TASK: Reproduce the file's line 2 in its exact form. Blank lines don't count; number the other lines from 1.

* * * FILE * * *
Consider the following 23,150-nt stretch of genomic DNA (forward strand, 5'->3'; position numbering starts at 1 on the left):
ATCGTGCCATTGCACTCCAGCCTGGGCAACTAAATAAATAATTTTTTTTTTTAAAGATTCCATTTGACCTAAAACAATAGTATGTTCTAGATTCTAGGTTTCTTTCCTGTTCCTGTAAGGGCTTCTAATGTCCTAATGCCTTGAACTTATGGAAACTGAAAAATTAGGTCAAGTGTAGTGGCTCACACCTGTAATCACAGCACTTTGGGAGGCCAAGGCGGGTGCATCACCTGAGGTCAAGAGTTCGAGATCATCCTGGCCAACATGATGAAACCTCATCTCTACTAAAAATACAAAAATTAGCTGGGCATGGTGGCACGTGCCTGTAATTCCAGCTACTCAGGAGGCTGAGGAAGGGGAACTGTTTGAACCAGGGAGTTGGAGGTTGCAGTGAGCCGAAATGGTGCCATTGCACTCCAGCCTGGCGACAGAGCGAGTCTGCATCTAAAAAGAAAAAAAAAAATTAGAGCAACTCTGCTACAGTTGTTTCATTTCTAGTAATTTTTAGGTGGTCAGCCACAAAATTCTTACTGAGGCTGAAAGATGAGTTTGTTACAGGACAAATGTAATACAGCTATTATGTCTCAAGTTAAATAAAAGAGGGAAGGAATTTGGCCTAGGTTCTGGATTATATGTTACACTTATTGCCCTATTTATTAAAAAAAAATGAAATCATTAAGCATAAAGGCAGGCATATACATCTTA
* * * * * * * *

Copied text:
ATCGTGCCATTGCACTCCAGCCTGGGCAACTAAATAAATAATTTTTTTTTTTAAAGATTCCATTTGACCTAAAACAATAGTATGTTCTAGATTCTAGGTTTCTTTCCTGTTCCTGTAAGGGCTTCTAATGTCCTAATGCCTTGAACTTATGGAAACTGAAAAATTAGGTCAAGTGTAGTGGCTCACACCTGTAATCACAGCACTTTGGGAGGCCAAGGCGGGTGCATCACCTGAGGTCAAGAGTTCGAGATCATCCTGGCCAACATGATGAAACCTCATCTCTACTAAAAATACAAAAATTAGCTGGGCATGGTGGCACGTGCCTGTAATTCCAGCTACTCAGGAGGCTGAGGAAGGGGAACTGTTTGAACCAGGGAGTTGGAGGTTGCAGTGAGCCGAAATGGTGCCATTGCACTCCAGCCTGGCGACAGAGCGAGTCTGCATCTAAAAAGAAAAAAAAAAATTAGAGCAACTCTGCTACAGTTGTTTCATTTCTAGTAATTTTTAGGTGGTCAGCCACAAAATTCTTACTGAGGCTGAAAGATGAGTTTGTTACAGGACAAATGTAATACAGCTATTATGTCTCAAGTTAAATAAAAGAGGGAAGGAATTTGGCCTAGGTTCTGGATTATATGTTACACTTATTGCCCTATTTATTAAAAAAAAATGAAATCATTAAGCATAAAGGCAGGCATATACATCTTA